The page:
|The shift toward data-driven corporate compliance programs has a new accelerant: the U.S. government. Companies are scrambling to figure out how to meet the latest expectations. In June, the U.S. Justice Department instructed its prosecutors to ask companies that come under investigation whether their compliance teams (1) have adequate access to relevant data, and (2) whether such data is being used to monitor for risks, and to test policies and procedures.|
This push incentivizes compliance and risk staff to gain access to financial and operational data, and to adopt new technology solutions so as to better screen for risks before they erupt into crises.
Businesses have long used data to drive decision-making in other areas of the enterprise, but adoption of analytics tools in the risk and compliance space has been slow in part due to budget constraints, a lack of one-size-fits-all 3rd-party solutions, and a mindset of acceptance regarding current capabilities, despite persistent and costly risk management failures.
Consider: last year, a Microsoft subsidiary in Hungary agreed to pay $25 million after probes by the U.S. Justice Department and Securities and Exchange Commission found that it had used discounts on software licenses to fund bribes for foreign officials. During the investigations, the company began building a cutting-edge compliance analytics system that allows them to flag risky deals.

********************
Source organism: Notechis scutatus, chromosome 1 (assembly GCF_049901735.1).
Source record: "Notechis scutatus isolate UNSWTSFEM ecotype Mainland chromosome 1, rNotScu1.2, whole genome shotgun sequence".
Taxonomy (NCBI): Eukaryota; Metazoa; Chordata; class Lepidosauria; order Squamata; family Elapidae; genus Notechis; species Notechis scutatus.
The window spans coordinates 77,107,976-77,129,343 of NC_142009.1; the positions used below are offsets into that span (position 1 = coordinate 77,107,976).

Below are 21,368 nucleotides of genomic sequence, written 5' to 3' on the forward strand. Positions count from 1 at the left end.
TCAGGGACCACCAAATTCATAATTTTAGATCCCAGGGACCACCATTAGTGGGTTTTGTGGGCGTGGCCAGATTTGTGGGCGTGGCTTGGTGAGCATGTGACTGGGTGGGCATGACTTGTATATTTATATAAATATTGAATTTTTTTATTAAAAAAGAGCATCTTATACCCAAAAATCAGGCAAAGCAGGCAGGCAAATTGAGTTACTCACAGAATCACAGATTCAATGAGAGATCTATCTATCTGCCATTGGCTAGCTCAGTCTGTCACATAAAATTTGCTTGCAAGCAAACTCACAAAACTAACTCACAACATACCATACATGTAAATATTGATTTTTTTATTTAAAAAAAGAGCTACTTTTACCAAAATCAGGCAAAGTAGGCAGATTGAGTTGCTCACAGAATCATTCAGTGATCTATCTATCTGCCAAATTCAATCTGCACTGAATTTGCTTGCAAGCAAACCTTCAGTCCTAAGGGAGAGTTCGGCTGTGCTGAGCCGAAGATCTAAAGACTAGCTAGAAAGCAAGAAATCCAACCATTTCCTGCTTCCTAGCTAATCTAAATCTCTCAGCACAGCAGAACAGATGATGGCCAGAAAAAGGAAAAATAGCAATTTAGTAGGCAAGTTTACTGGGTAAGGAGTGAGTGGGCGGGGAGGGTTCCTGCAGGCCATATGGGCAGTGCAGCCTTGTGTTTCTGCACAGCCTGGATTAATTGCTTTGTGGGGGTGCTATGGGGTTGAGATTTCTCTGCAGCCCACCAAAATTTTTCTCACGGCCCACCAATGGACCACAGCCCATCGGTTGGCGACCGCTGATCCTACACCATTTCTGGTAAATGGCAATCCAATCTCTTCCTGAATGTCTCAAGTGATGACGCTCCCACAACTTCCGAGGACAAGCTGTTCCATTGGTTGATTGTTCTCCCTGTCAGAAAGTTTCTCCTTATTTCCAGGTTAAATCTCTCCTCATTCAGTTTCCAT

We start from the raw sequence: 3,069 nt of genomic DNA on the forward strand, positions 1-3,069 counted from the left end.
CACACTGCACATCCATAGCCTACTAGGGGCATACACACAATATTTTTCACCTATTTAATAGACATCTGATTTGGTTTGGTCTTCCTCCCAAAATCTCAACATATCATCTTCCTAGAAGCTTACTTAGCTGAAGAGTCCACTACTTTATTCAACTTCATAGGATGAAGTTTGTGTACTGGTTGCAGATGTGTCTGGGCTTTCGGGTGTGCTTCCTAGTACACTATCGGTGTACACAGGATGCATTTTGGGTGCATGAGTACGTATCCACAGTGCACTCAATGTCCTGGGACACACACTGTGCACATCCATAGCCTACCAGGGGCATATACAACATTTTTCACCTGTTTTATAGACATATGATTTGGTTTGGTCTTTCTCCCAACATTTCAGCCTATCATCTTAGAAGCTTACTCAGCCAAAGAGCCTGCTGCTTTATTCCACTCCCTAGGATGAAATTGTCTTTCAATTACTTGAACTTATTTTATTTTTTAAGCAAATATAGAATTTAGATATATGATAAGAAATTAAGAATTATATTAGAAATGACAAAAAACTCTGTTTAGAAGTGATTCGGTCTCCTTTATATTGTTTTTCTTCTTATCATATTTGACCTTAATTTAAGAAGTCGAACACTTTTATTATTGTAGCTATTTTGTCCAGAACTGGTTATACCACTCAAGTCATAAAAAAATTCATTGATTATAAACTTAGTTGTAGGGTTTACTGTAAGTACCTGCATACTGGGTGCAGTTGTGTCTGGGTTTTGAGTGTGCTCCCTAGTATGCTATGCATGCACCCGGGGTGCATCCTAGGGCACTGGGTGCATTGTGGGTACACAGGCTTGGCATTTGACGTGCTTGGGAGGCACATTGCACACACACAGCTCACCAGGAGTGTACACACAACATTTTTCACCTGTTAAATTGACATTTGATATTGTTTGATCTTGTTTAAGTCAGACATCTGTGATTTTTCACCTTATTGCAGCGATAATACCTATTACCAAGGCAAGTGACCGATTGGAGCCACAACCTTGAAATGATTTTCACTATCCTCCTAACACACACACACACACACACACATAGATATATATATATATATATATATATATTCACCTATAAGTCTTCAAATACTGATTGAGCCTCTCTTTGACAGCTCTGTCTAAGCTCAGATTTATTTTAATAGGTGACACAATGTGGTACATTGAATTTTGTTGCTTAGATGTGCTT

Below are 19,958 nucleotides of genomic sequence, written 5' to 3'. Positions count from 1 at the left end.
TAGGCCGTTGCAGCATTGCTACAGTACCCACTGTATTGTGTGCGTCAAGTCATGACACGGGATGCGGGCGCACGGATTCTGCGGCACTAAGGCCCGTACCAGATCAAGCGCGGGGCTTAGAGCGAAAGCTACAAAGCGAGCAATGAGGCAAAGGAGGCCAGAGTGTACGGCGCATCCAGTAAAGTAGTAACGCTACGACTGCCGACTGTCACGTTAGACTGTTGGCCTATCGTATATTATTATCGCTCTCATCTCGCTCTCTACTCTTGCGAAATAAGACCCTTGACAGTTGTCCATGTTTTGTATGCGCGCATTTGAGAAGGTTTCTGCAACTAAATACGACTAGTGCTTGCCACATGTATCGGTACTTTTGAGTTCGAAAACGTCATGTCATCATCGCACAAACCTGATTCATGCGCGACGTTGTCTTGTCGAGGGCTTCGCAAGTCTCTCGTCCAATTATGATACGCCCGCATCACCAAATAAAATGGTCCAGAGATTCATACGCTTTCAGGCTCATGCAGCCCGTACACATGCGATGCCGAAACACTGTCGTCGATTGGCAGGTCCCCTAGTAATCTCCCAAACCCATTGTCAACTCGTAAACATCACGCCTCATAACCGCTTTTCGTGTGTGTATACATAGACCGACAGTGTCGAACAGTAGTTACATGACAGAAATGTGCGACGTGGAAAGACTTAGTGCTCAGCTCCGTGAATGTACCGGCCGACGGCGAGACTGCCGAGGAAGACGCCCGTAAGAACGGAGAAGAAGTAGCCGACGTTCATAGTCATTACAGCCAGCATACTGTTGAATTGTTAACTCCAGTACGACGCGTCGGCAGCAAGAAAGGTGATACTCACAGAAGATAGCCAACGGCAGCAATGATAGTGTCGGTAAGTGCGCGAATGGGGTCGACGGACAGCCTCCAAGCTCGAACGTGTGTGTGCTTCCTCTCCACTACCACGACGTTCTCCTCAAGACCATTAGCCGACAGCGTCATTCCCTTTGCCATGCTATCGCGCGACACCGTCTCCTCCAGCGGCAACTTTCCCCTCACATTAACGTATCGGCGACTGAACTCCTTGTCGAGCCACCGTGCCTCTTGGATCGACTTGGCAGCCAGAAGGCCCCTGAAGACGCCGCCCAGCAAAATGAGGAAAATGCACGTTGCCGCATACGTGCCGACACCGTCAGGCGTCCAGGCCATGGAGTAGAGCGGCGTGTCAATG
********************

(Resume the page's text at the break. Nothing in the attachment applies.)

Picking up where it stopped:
Not every company has the resources, technological know-how, or the desire to build an in-house system with the same scope, but all organizations must take a closer look at their compliance programs and data to meet expectations. In every industry, and perhaps most importantly the financial sector, firms should work collectively to agreed metrics that serve to forecast the likelihood of risk management failures, allowing for horizontal industry review.